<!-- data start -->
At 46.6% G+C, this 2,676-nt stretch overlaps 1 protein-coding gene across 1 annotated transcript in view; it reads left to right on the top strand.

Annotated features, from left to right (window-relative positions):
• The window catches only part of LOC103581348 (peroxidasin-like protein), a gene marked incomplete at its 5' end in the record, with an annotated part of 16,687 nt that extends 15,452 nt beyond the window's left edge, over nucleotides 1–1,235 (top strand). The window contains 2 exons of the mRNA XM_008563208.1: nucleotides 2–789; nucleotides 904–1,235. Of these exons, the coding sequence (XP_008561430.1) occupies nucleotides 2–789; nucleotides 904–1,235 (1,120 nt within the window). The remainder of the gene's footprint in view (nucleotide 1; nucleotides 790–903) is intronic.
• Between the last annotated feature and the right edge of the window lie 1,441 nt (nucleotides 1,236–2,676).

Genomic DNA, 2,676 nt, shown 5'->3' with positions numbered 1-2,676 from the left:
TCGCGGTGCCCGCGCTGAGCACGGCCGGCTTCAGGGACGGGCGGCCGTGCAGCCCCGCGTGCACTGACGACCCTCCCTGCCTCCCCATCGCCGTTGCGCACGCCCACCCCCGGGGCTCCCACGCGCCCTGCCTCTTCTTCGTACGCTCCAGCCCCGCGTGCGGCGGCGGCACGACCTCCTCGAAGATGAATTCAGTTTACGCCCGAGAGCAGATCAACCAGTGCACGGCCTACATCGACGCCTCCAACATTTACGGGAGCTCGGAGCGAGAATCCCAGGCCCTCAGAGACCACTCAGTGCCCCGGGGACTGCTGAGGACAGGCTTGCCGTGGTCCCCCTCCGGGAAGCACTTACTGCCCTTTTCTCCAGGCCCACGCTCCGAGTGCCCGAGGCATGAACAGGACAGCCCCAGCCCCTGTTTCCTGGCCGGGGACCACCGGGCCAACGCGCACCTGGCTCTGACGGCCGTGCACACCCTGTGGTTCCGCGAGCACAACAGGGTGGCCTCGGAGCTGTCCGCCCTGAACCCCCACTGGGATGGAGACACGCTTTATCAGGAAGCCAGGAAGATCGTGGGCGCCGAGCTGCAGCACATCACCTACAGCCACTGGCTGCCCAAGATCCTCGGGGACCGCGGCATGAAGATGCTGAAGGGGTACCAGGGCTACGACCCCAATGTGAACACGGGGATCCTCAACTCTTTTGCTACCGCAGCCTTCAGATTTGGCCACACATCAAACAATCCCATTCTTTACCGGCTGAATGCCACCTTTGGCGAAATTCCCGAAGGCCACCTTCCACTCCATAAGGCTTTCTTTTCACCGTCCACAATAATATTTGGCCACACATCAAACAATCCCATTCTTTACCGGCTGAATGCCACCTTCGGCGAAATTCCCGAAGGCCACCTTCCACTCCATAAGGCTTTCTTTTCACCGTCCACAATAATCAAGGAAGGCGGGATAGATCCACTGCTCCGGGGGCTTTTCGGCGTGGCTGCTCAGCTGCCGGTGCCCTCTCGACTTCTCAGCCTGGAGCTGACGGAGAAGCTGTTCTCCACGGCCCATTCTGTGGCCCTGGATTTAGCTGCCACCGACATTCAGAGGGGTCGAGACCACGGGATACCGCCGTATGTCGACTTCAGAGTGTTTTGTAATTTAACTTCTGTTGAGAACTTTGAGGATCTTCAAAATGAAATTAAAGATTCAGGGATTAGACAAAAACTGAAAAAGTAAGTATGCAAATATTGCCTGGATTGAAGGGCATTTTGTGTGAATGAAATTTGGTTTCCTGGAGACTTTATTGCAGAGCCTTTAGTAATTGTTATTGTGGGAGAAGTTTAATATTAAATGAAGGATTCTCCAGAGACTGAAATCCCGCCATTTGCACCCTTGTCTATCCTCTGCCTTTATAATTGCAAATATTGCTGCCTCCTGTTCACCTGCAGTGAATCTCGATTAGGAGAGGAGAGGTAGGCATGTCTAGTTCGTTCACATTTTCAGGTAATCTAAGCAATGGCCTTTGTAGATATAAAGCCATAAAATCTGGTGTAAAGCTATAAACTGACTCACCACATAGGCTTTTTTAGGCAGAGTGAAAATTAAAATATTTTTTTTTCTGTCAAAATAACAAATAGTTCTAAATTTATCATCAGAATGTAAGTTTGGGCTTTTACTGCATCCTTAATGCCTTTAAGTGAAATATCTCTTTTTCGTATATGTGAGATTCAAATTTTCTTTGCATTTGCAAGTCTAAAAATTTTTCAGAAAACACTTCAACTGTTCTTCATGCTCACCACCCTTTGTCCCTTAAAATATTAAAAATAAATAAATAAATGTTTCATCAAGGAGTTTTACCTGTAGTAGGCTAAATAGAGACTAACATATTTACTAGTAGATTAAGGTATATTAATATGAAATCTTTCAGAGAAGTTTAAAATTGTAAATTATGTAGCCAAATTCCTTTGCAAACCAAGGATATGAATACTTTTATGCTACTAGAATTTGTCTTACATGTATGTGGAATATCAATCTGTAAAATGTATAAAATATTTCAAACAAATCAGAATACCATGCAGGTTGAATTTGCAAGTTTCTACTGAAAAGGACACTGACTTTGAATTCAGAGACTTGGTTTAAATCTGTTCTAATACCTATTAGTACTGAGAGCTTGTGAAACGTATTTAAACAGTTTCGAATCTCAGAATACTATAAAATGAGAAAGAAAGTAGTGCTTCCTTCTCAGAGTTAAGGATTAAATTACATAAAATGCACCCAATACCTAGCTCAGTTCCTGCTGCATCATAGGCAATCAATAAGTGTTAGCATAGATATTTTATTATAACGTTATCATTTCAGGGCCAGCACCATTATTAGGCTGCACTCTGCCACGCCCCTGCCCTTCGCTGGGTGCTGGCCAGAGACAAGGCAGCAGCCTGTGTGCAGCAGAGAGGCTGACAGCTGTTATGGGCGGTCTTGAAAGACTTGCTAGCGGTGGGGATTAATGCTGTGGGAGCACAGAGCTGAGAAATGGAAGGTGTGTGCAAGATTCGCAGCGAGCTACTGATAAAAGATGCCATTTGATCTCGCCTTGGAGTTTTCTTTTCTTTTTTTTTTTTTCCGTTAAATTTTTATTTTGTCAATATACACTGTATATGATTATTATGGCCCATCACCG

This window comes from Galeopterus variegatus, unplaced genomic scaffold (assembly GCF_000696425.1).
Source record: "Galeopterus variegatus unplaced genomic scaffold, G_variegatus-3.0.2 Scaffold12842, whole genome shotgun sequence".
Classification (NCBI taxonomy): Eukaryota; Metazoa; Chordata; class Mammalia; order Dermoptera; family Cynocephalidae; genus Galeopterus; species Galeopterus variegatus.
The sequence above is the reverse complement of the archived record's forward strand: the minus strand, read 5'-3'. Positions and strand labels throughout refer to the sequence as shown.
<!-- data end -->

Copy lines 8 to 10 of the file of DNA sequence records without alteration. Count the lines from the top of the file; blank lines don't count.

Source record: "Galeopterus variegatus unplaced genomic scaffold, G_variegatus-3.0.2 Scaffold12842, whole genome shotgun sequence".
Classification (NCBI taxonomy): Eukaryota; Metazoa; Chordata; class Mammalia; order Dermoptera; family Cynocephalidae; genus Galeopterus; species Galeopterus variegatus.
The sequence above is the reverse complement of the archived record's forward strand: the minus strand, read 5'-3'. Positions and strand labels throughout refer to the sequence as shown.